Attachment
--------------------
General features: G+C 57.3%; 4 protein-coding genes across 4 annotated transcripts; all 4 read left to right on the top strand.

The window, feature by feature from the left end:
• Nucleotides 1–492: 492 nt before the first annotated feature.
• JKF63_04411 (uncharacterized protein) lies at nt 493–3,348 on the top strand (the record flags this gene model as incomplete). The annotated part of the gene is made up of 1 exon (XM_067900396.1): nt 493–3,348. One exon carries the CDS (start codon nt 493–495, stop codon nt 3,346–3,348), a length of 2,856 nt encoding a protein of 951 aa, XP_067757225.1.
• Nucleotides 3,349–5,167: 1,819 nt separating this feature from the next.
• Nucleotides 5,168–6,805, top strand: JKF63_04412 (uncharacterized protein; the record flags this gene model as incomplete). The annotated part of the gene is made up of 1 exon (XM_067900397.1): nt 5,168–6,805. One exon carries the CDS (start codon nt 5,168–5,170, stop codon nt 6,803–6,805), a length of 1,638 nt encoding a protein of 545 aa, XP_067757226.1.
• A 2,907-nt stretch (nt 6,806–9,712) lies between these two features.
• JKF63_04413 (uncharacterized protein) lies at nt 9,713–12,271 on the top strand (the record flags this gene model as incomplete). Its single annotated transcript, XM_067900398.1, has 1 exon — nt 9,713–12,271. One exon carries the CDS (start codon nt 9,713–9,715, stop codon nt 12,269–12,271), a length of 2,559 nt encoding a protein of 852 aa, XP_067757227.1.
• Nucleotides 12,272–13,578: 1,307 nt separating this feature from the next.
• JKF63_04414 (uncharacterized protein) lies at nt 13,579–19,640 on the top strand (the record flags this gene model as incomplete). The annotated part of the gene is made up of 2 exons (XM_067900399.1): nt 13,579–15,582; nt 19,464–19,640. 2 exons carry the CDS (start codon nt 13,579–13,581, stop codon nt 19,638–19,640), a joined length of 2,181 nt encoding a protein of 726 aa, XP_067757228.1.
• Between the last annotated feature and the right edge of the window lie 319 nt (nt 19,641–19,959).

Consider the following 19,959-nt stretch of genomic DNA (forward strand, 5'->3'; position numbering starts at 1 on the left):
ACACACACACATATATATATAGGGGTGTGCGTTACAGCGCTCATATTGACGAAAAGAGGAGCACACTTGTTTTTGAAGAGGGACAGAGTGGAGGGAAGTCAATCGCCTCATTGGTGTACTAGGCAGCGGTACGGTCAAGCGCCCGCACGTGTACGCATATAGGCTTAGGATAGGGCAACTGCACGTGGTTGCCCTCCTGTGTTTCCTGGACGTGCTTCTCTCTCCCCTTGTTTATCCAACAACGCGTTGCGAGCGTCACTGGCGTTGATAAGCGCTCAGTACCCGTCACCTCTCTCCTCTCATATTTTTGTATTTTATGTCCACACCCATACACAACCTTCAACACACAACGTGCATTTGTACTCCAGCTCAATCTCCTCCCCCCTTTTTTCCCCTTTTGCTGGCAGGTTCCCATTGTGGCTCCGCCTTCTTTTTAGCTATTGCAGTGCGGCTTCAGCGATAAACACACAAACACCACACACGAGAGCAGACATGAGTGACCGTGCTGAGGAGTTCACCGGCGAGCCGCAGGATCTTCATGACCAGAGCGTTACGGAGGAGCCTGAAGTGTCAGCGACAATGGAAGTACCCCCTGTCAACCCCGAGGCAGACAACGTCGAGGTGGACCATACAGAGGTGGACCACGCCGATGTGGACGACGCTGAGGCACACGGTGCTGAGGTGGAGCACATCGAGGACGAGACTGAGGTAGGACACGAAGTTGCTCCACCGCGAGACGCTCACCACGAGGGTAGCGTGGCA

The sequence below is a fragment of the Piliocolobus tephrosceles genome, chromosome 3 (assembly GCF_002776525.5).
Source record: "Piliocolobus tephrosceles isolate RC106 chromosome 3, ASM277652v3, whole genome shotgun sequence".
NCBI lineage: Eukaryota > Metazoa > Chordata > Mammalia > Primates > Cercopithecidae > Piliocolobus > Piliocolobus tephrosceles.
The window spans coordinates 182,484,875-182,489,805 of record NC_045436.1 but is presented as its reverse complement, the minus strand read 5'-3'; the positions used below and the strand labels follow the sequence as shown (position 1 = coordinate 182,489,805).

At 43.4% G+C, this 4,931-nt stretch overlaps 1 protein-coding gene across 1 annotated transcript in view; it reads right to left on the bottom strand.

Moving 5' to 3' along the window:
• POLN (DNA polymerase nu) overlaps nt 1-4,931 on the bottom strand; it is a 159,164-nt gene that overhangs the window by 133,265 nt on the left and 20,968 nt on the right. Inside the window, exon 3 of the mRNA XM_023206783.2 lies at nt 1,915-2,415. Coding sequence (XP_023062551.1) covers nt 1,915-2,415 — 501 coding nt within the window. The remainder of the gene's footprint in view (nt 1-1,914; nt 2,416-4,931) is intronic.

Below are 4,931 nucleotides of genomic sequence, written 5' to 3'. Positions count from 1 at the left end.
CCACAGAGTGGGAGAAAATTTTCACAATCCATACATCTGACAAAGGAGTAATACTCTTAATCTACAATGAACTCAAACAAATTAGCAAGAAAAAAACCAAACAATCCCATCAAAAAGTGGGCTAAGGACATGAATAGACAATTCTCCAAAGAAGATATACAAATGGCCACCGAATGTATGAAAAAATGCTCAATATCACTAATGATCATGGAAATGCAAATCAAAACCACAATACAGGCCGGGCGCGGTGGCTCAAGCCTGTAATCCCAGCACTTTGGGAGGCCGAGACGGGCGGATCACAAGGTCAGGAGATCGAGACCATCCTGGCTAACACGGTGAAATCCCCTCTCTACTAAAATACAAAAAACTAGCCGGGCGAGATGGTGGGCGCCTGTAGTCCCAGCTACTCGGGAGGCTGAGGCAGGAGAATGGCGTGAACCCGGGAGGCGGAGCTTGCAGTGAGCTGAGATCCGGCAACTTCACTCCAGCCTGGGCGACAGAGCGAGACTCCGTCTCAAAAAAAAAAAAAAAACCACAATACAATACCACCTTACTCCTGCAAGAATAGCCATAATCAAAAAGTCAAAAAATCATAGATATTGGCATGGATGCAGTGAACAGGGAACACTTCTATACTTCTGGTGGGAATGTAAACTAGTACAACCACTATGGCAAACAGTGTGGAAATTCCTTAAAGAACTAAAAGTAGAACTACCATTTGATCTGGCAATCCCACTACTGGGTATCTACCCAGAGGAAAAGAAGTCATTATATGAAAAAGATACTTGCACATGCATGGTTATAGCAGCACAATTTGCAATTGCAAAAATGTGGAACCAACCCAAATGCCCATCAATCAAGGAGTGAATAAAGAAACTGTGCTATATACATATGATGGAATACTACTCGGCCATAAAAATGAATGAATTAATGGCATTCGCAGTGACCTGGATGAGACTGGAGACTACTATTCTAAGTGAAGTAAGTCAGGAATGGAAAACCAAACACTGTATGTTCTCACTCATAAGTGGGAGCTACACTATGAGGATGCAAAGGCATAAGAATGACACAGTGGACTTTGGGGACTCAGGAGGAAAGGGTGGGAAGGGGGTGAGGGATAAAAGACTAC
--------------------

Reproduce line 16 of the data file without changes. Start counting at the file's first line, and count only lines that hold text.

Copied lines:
NCBI lineage: Eukaryota > Metazoa > Chordata > Mammalia > Primates > Cercopithecidae > Piliocolobus > Piliocolobus tephrosceles.